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New Study Confirms that School Schedules Put Some Students at a Disadvantage

Birds of a feather flock together. That may be true, but it puts some birds, specifically night owls, at a disadvantage when it comes to traditional school schedules. In 2013, University of Madrid researchers studied the natural body clocks of 1,000 teens (technically known as circadian rhythms). They concluded that about 25 percent could be classified as “morning birds,” 32 percent were considered to be “night owls,” and the rest were somewhere in between.

Research confirms that the early birds really do get the proverbial good-grades worm. However, the same research also determined that the way night owls’ brains are wired makes them more likely to land more prestigious jobs and earn higher incomes.

The fact that students who are considered early birds tend to get higher grades could be because their circadian rhythms coincide with the typical schedule of a traditional school. Most U.S. school schedules inherently favor the brain wiring of the early bird, thus making school a bit harder for night owls. In other words, the historical footprint of U.S. kindergarten through twelfth grade (and, to a lesser degree, secondary) education may actually prevent at least one-third of students from realizing their full potential in school.

Some Students May Have “Social Jet Lag”

The results of a recent study conducted by researchers from the University of California Berkeley and Northeastern Illinois University mirror the results of the earlier University of Madrid study. Students whose class times were at odds with their natural internal circadian rhythms received lower grades.

While students whose circadian rhythms make them alert and refreshed in the morning are poised to succeed when facing a traditional educational schedule, when night owls show up for class their peak mental alertness has already come and gone. They’re tired and less apt to focus, concentrate, and retain information, a condition the researchers called “social jet lag.” As such, their grades suffer—not because they are less intelligent or less motivated than the “early birds,” but because the educational scheduling structure puts them at a disadvantage. And the same may be true, though to a lessor extent, for students who fall in the middle between morning birds and night owls.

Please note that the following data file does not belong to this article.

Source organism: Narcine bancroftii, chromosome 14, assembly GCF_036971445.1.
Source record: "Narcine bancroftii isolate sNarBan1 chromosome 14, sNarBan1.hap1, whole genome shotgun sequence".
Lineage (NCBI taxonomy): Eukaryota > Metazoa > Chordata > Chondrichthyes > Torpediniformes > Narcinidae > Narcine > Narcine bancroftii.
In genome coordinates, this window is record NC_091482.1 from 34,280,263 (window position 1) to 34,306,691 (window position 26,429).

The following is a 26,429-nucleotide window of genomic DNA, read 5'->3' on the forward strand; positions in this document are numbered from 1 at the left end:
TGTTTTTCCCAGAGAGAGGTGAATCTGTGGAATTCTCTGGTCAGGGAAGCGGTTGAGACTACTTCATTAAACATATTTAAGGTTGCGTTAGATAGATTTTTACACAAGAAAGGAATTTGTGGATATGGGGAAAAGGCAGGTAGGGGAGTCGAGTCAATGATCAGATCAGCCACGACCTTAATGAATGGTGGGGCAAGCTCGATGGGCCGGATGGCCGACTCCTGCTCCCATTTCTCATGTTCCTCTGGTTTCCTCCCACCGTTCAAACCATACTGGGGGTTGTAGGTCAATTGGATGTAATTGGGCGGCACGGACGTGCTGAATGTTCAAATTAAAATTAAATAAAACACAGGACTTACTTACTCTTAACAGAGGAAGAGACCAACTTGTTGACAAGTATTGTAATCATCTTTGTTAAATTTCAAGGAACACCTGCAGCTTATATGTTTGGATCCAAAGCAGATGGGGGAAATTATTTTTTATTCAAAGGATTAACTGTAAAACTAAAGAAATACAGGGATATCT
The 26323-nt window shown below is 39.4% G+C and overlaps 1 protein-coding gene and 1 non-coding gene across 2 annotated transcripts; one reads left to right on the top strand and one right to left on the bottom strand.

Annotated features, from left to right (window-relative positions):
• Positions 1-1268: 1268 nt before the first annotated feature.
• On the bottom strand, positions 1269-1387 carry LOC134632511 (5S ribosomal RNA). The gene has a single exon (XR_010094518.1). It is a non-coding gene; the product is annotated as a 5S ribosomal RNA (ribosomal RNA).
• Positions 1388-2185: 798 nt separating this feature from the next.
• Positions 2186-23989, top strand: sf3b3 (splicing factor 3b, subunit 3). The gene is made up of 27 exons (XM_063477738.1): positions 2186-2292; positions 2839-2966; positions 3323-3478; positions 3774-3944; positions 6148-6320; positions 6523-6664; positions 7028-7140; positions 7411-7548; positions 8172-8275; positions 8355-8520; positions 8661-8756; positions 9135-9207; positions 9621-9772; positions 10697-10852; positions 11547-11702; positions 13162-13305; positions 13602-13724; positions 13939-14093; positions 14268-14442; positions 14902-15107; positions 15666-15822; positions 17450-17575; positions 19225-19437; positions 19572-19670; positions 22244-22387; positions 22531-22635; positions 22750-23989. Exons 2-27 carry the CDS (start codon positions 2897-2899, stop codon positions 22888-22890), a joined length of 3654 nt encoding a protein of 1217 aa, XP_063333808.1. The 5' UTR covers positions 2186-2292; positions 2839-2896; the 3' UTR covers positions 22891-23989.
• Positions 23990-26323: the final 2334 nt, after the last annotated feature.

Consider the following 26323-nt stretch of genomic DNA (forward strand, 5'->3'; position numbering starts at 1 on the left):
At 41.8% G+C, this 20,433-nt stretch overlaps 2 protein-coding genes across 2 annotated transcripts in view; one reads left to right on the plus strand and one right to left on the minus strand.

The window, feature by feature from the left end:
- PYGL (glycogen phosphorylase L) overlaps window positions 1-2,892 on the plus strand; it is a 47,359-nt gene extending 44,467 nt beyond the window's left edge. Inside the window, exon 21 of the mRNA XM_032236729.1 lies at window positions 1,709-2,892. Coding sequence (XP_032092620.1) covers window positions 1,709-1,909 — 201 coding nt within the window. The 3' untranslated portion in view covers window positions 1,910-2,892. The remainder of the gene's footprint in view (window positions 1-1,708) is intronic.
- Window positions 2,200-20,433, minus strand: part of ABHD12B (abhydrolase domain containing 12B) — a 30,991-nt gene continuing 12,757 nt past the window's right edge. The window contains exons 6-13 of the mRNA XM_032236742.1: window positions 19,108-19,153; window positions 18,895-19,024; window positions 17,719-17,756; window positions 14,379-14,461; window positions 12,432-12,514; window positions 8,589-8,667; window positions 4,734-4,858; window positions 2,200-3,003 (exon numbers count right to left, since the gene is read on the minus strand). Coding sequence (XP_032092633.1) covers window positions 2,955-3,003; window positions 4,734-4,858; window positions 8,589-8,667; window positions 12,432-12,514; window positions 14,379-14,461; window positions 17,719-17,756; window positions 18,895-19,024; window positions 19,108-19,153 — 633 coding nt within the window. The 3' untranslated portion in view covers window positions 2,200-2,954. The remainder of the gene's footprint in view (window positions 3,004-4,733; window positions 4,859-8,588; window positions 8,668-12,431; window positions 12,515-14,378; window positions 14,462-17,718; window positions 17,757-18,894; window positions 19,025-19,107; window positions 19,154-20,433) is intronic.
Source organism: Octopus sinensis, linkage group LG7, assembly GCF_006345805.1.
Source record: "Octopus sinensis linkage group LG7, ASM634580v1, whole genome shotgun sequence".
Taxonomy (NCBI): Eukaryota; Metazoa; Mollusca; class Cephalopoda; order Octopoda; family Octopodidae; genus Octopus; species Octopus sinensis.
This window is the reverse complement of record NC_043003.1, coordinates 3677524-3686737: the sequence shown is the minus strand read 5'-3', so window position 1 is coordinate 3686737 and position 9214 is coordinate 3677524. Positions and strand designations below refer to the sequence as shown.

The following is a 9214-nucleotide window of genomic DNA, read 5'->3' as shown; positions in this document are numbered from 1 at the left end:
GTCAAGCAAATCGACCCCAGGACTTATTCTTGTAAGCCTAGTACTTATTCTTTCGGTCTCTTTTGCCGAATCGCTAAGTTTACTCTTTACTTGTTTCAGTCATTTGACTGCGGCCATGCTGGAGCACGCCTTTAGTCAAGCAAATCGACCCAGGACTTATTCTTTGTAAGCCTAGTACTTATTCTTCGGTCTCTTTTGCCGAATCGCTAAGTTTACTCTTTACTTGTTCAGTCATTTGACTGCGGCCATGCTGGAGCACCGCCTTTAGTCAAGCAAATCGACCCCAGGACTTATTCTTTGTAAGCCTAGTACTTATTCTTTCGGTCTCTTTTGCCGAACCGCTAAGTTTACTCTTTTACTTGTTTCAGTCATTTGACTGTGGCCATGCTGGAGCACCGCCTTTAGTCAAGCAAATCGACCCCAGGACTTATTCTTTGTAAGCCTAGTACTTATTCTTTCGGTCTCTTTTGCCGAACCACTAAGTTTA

As one of the 2018 study’s author’s concludes on the UC Berkeley site, “Different people really do have biologically diverse timing, so there isn’t a one-time-fits-all solution for education.” What may be a more accurate statement is, there shouldn’t be a one-time-fits-all solution for education.

Current Solutions

The research is clear that students’ circadian rhythms can play a role in how well they do in school. “It therefore seems reasonable to advocate that circadian rhythms and SJL [social jet lag] should be considered in school and class scheduling by institutions as well as by individuals,” notes one of the study’s author in Scientific Reports.

Ideally, all classes and test times would be tailored somewhat to the individual student. “Rather than admonish late students to go to bed earlier, in conflict with their biological rhythms,” says researcher Benjamin Smarr in the UC Berkeley article about the study, “we should work to individualize education so that learning and classes are structured to take advantage of knowing what time of day a given student will be most capable of learning.”

Unfortunately, such individualized class times would be difficult to structure in the traditional school system. However, the study did suggest that simply keeping a consistent schedule throughout the week could help students do better in school. “Our research indicates that if a student can structure a consistent schedule in which class days resemble non-class days, they are more likely to achieve academic success,” notes researcher Aaron Schirmer in the UC Berkley article.

Parents whose students are struggling with a class schedule that doesn’t match their own circadian rhythms may want to consider homeshooling or an online virtual school, which both offer more flexibility with schedules. Visit K12.com to learn more about online schools and read about a day in the life of an online student.

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